Taal is a lake and as the name suggested there indeed was a small lake. We had our much awaited Chikki Break and also gorged ourselves on the breakfast. As we started towards our path on the ridge above the taal Kuldeep asked us if we would like to have a cuppa (cup of tea that is). We were like…what could be better that a cup of hot tea in this beautiful weather. It was indeed a beautiful day. Sunny, yet with a slight cold in the air, snow capped peaks visible in the distance across the top of pine trees. Only if Sharmila was there, I would have felt like Rajesh Khanna from Aradhana. So Kuldeep took us to a small house (house, for the lack of a better word) of stone where a number of men including one very elderly one were sipping on their tea and were chatting (I don’t know about what). Kuldeep asked for tea and we joined the men in their chitchat. The old man turned out to be quite a chatterbox and almost delivered a sermon. He would talk about how the Almighty created this world and now how the man is making a mess of it, how he had seen his land of birth being changed in the name of development and how the God has His ways of expressing His wrath. As we finished our tea, we bid them all a goodbye and the old fellow wished us a safe journey ahead.
We were again on a road through the woods with all kinds of flowers all along, bhuila to munch on, butterflies and a rare sparkling blue feather which a man herding his cattle informed us, was of Monal, the most beautiful of the pheasants found around here. As he told us that the bird is often seen here, I was eager to spot one. But we were not to have a glimpse of the ‘out of this world’ bird until two days later. We reached the top of the hillock that we were climbing and clouds started gathering in a threatening fashion, as ever. Threatened they did not. They just delivered. It started pouring and it seemed that we had to face what was most dreaded. Getting drenched in the cold weather, with no food in our stomachs and another 5-6 kms to go. We took a shelter under a tree for a while as other passers by - mostly local folk - went by, much to our envy, with their rain protection. Thankfully it stopped raining. The rain had made it even colder and I thought I couldn’t go any further without satiating my appetite. So we had some food and boy…it was heavenly. From where we were having our meal, we could see the ponies that had passed us on the ascent blissfully grazing in the meadows across some distance. With some respite from hunger, we again set out on doing what we had come here for. Walk walk and walk.
Panaar, our destination for the night wasn’t far from here. A bunglow kind of structure (only with two rooms filled with hay) and a hutment cum kitchen of the caretaker. That’s all there was in that place. Human creations that is. Bang we went in to the kitchen and enquired if the caretaker had anything for us to eat. It turned out that his rations had almost been exhausted and would not arrive for a day or two. All that he had was lots of Maggie. Garma Garam Maggie. Who would not want that?! We sat by the fire (It was quite cold even though sunset was an hour away) and joined in the conversation of the caretaker and some his folks by the time he prepared our meal. Ask Maggie people to promote their 2-Minute campaign to these people. They would laugh at them. It takes quite some time to cook even though it’s not really very high altitude. One particular thing hanging from the ceiling caught our attention. A Cowboy Hat. That was a strange place for the hat. The caretaker tells us that his brother got it for him from Nagaland. Hrishi went so crazy after that hat that the salesman in him kicked right in. He wanted to convince the guy to give away the hat to him. Sadly, the guy turned to be a hard nut to crack. He just didn’t give in.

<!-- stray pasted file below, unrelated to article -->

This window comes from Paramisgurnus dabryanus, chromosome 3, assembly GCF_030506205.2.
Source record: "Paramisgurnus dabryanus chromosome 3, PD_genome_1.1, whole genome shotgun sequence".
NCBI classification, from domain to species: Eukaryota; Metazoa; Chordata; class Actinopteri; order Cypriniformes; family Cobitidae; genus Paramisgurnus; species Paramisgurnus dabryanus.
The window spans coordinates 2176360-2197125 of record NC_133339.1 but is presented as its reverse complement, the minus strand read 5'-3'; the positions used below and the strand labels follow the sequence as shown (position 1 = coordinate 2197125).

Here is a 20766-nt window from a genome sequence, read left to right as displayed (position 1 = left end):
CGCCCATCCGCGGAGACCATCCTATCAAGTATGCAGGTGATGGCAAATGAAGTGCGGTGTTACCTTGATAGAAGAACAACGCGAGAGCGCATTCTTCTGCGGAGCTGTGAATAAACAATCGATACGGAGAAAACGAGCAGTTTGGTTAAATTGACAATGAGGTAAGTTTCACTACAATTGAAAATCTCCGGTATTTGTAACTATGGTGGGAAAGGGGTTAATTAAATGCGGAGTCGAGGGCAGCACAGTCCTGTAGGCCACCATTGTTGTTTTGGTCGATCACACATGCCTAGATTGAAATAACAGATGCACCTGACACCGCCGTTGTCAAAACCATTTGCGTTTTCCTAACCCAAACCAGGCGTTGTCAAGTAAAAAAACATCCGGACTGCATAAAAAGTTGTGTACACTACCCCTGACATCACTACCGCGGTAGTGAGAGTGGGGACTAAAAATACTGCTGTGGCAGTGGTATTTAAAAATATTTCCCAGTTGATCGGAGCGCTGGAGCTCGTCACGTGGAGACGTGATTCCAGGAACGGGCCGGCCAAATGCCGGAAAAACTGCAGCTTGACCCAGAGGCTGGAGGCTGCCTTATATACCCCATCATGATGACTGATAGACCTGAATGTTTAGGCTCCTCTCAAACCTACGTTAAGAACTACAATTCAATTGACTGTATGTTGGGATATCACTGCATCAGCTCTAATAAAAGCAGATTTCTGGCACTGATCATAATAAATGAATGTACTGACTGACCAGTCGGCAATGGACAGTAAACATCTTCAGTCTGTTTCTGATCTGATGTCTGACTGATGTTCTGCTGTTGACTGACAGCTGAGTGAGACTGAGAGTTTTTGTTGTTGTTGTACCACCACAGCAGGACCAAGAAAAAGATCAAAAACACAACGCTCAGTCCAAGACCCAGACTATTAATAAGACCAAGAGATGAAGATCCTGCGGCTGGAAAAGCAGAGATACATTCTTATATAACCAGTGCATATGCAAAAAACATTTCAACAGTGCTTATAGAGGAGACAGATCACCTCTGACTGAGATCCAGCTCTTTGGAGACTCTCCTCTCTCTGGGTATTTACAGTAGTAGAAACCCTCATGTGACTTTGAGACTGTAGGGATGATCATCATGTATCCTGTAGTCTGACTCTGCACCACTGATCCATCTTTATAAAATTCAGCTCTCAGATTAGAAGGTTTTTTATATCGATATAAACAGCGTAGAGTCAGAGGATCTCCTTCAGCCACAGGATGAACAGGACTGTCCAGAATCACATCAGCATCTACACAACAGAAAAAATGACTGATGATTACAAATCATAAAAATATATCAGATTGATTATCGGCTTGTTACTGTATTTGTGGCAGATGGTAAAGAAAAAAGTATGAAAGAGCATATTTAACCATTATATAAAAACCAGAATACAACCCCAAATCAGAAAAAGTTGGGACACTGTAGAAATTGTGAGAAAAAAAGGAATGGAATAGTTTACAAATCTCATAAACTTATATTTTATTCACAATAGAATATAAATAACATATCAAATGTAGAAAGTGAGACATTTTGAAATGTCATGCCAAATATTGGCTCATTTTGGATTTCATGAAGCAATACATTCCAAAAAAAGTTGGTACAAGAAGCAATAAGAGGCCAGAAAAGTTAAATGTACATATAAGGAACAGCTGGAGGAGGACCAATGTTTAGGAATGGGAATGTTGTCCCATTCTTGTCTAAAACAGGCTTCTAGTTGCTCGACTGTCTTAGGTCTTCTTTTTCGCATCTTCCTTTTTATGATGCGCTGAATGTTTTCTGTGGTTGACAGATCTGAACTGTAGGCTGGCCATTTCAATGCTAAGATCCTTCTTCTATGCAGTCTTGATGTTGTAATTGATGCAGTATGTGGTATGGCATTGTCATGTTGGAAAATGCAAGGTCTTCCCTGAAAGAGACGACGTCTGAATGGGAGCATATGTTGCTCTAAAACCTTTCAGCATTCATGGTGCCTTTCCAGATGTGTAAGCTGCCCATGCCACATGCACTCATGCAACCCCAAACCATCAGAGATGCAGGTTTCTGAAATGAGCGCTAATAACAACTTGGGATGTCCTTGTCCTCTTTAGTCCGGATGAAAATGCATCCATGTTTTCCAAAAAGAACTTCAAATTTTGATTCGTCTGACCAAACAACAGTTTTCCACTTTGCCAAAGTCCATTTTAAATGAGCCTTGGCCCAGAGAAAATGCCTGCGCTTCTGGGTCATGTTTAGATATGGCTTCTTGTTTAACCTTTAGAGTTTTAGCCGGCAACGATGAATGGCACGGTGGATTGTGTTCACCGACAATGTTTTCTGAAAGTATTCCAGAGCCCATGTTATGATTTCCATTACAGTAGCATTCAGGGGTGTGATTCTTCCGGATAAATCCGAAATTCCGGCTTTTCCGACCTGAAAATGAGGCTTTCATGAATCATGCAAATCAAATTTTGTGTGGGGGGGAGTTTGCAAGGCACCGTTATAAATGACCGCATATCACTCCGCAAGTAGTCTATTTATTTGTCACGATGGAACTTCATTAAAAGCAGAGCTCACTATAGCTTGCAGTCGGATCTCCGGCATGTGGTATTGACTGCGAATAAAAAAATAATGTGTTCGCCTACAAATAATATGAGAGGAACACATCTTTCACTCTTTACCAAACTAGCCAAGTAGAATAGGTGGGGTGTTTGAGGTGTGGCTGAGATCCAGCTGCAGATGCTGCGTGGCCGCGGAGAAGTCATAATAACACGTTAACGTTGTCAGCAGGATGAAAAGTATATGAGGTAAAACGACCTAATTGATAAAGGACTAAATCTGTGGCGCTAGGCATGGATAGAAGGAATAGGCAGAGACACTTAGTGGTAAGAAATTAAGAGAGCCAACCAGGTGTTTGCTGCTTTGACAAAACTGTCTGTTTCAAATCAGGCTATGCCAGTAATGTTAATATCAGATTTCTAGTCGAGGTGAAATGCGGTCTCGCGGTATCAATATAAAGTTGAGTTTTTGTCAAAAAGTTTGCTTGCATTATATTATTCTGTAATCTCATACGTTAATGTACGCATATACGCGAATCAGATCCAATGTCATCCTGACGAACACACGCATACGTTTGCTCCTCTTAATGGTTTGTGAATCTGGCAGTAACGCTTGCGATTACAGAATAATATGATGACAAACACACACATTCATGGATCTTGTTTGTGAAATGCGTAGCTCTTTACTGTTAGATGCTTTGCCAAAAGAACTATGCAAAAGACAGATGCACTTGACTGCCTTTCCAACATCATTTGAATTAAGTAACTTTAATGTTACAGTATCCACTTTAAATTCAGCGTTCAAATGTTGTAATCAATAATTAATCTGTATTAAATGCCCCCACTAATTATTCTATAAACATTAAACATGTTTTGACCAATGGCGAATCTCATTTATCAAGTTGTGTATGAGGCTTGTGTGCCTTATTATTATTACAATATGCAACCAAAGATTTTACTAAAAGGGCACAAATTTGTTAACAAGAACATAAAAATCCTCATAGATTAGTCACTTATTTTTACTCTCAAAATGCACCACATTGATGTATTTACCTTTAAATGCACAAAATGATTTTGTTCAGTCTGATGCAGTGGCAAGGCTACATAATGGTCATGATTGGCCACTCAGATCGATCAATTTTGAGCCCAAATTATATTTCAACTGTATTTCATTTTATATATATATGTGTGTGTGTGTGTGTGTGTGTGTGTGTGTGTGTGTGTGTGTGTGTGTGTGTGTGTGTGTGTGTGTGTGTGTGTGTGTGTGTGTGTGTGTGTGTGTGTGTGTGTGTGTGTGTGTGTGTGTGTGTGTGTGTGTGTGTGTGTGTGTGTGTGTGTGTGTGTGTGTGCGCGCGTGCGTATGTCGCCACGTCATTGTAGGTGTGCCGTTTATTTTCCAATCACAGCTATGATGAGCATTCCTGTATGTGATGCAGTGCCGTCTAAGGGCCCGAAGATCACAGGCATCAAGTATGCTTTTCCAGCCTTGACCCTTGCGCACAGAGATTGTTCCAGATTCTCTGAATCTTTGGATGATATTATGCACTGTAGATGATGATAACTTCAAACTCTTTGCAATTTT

Well….having finished Maggie, it was time for the roll. Out we went and started rolling some stuff. The site and the sights were breathtaking. From where we were sitting, we could see a valley and a river gorge. On the other side were the majestic ranges of snow capped mountains. Suddenly there appeared this huge flock of goats n sheep. The shepherds here are a rich lot. I mean the flocks are literally huge. Nothing less than 200-300 animals. It was quite amusing to watch all these animals pass by us onto the meadow right opposite the kitchen-hut. And they would give us such curious looks, as if we were some aliens from other planets. We were, in fact. Especially the males ones would look at us as if we were going to steal their ‘wives’. Some of these males were like…huge animals, with huge horns. Some of them really scared the hell out of us with some threatening looks. To add to it, some of the rival males, among the goats as well as from amongst the sheep started fighting among themselves. That was some fighting to watch. The whole flock eventually settled down at the sundown. We also decided to arrange our beds (or rather sleeping bags) inside one of the rooms in the ‘bungalow’. Bed time had always been early since we started on this trek. By 8 we were curling up inside the sleeping bags.
Next morning, we were up by 5. The caretaker had already started putting some fire for hot water for us to bathe. This was the first time during our trek that we were bathing out in the open. It gets real here. It took quite some guts to bathe even with the hot water. The moment one is done with it, by the time one dries oneself, the breeze just whacks the shit out of one. Anyways, we did manage some feats up there. What a boost for the ego. We were to start towards our next destination, Rudranath, supposedly the toughest of the Panchkedars to reach
cont. on http://siddharthgurjar.blogspot.com/2011/01/on-trail-of-gods-part-iii.html